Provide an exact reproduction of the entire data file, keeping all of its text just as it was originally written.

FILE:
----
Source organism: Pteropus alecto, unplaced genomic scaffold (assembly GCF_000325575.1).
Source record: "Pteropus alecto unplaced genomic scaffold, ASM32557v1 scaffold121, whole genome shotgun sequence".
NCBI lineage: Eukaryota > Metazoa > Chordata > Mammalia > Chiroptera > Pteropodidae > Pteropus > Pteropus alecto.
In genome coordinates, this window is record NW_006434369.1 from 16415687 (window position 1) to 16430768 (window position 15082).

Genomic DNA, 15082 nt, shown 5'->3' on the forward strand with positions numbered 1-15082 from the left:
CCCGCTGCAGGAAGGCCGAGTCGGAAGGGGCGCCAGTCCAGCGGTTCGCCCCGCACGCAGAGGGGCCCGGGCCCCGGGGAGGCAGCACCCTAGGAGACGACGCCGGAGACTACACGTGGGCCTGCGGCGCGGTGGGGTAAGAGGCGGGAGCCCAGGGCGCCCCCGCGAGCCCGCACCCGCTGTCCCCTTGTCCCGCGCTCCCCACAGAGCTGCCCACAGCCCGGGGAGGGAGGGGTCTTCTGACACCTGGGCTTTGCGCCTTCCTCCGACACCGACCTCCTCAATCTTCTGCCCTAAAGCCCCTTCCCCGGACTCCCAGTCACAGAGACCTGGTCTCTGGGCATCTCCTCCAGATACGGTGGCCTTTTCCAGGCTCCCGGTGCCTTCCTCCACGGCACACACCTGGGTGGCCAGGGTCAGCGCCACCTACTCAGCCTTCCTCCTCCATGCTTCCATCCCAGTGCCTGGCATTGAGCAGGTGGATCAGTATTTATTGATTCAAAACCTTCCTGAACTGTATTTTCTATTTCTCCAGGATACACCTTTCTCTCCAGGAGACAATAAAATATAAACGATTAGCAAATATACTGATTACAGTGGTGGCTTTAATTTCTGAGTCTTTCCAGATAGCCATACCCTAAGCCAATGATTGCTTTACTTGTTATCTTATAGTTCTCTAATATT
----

Source organism: Pteropus alecto, unplaced genomic scaffold (assembly GCF_000325575.1).
Source record: "Pteropus alecto unplaced genomic scaffold, ASM32557v1 scaffold121, whole genome shotgun sequence".
NCBI lineage: Eukaryota > Metazoa > Chordata > Mammalia > Chiroptera > Pteropodidae > Pteropus > Pteropus alecto.
In genome coordinates, this window is record NW_006434369.1 from 16415687 (window position 1) to 16430768 (window position 15082).

Genomic DNA, 15082 nt, shown 5'->3' on the forward strand with positions numbered 1-15082 from the left:
CCCGCTGCAGGAAGGCCGAGTCGGAAGGGGCGCCAGTCCAGCGGTTCGCCCCGCACGCAGAGGGGCCCGGGCCCCGGGGAGGCAGCACCCTAGGAGACGACGCCGGAGACTACACGTGGGCCTGCGGCGCGGTGGGGTAAGAGGCGGGAGCCCAGGGCGCCCCCGCGAGCCCGCACCCGCTGTCCCCTTGTCCCGCGCTCCCCACAGAGCTGCCCACAGCCCGGGGAGGGAGGGGTCTTCTGACACCTGGGCTTTGCGCCTTCCTCCGACACCGACCTCCTCAATCTTCTGCCCTAAAGCCCCTTCCCCGGACTCCCAGTCACAGAGACCTGGTCTCTGGGCATCTCCTCCAGATACGGTGGCCTTTTCCAGGCTCCCGGTGCCTTCCTCCACGGCACACACCTGGGTGGCCAGGGTCAGCGCCACCTACTCAGCCTTCCTCCTCCATGCTTCCATCCCAGTGCCTGGCATTGAGCAGGTGGATCAGTATTTATTGATTCAAAACCTTCCTGAACTGTATTTTCTATTTCTCCAGGATACACCTTTCTCTCCAGGAGACAATAAAATATAAACGATTAGCAAATATACTGATTACAGTGGTGGCTTTAATTTCTGAGTCTTTCCAGATAGCCATACCCTAAGCCAATGATTGCTTTACTTGTTATCTTATAGTTCTCTAATATT